Electronic books from the contrabandist's perspective

Intended utility is one thing, but the improvisational skill of contrabandists is quite another


Have you used one of the new electronic books that have hit the market over the past few years? Amazon's Kindle, Apple's iPad, Barnes & Noble's Nook: They are all amazing. Imagine carrying hundreds of volumes worth of data in a single, paper-back-sized case. These devices will change the way we read.

Intended utility is one thing, but the improvisational skill of contrabandists is quite another. While much has been written on the many uses of--and hiding places in-- print books, let's explore these e-books the eyes of the contrabandist. How can an enterprising offender transform any e-book reader into something dangerous?

E-readers present these obvious dangers:

  • Parts of e-books can be altered into stabbing implements. It is as easy as bending, melting or scraping any part of the machine.
  • Many e-books have a removable data card that can store huge amounts of information, creating a dangerous opportunity for inmates to hide and pass information as contraband. With data cards, documents can easily be created, stored and swapped. Types of dangerous information can include: security threat group rules, gang “constitutions” and “charters”; gambling records; and personal data concerning staff.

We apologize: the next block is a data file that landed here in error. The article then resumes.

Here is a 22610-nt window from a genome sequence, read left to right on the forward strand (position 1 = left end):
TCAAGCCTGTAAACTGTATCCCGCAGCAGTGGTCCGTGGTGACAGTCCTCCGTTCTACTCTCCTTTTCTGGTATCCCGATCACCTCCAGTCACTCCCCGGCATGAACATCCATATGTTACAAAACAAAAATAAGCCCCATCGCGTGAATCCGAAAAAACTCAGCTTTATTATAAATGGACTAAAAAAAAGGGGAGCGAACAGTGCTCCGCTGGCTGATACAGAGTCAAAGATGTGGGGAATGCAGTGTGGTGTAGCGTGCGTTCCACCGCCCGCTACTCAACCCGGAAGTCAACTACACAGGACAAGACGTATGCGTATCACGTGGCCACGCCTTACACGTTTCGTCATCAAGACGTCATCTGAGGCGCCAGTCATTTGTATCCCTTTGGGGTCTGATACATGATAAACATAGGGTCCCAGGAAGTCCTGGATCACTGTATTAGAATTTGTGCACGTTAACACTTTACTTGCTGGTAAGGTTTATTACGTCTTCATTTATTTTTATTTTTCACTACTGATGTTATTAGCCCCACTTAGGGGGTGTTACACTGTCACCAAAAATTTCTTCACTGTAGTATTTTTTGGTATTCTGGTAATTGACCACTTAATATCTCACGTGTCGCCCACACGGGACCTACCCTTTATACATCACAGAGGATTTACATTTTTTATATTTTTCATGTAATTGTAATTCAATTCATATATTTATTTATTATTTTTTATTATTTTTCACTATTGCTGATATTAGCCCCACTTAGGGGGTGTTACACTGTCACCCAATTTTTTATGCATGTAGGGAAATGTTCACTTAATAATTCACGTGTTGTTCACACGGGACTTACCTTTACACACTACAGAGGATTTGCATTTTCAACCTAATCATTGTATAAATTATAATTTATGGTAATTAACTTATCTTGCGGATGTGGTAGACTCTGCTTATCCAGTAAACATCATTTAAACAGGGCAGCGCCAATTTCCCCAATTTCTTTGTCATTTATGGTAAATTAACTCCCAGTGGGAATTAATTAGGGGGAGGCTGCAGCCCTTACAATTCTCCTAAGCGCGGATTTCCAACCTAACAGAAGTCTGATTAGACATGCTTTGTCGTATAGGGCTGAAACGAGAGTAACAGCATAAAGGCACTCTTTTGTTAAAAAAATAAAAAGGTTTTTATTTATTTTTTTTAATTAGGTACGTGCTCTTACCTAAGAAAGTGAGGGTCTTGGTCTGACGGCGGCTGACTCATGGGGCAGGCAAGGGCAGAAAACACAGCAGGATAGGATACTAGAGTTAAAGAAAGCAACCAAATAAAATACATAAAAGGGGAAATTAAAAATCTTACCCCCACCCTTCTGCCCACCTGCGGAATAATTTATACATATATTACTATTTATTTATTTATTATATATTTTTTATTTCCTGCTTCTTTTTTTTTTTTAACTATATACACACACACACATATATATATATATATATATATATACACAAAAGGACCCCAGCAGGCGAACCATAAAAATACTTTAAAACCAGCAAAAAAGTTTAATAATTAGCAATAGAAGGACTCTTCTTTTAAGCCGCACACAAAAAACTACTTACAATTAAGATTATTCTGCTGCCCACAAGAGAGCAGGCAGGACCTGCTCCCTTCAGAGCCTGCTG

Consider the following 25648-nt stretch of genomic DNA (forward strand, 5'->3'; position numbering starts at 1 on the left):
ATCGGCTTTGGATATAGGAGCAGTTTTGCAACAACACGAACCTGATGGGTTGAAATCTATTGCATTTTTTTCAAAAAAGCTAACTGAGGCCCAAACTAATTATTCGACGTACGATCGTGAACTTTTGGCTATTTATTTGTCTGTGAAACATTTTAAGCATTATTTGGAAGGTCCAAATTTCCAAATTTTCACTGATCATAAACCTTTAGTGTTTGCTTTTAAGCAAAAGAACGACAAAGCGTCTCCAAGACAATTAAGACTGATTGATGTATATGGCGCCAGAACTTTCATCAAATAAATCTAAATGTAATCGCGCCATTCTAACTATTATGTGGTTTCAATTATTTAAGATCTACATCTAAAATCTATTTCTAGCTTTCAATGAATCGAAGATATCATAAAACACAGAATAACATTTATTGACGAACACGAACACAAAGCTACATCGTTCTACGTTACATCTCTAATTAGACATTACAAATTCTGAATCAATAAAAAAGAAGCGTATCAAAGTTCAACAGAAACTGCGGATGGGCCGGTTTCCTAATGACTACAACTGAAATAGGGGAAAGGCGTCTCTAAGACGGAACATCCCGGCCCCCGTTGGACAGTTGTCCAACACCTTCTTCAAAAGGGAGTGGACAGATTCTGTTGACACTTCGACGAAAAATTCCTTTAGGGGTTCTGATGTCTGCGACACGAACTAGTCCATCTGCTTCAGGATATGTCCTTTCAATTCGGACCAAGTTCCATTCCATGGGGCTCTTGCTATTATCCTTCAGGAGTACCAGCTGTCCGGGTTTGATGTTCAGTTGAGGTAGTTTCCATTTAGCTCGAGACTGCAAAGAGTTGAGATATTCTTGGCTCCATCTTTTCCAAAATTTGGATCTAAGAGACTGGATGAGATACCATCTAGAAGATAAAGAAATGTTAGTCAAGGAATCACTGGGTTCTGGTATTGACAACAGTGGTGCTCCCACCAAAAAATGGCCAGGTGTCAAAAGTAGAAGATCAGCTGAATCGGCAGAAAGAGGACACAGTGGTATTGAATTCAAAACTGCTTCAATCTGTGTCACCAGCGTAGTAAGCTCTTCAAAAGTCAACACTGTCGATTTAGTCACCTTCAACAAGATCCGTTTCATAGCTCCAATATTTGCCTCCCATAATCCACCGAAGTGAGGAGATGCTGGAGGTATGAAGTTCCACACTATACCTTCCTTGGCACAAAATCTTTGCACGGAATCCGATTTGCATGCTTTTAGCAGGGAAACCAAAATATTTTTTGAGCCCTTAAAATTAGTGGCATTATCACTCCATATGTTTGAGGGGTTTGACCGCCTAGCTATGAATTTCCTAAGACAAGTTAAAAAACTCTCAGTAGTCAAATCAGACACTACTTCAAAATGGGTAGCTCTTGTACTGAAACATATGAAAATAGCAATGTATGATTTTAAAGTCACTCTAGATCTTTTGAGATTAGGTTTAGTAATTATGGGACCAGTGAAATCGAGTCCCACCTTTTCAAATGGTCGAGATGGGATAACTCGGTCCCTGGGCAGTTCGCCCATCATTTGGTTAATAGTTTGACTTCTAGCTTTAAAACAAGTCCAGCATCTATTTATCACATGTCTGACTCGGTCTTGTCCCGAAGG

• Some e-books have wireless connectivity. This feature could be used to acquire restricted publications online. Consider the many books and magazines that are forbidden for the sake of security. With e-books, the door is wide open for inmates to acquire these publications.
  • Concealment. Most e-books have back covers that can come off, providing the opportunity for storage in plain sight; it doesn't take much space to store narcotic powders or pills.
  • Auxiliary parts can also pose a threat. For instance, many e-book chargers are compatible with cell phone ports, meaning e-book chargers (which, if your facility has e-books, are authorized by your prisoner property policy directive) can be used to charge cell phones. No one can really deny that cell phones are corrections' biggest contraband headache of the decade. Their presence menaces security with covert communications and recording capabilities, and we don't need to exacerbate that problem.

I personally like e-books. They make long vacations or airport trips much more pleasant. And I may be wrong, but the future of books—including the future of books in corrections—is electric.

All items are potentially dangerous in prison, and in a perfect world, manufactures would modify their products to eliminate contraband hazards. In the real world, as new items are approved, corrections professionals must continue to stay ahead of the creative and dangerous minds of contrabandists.
 

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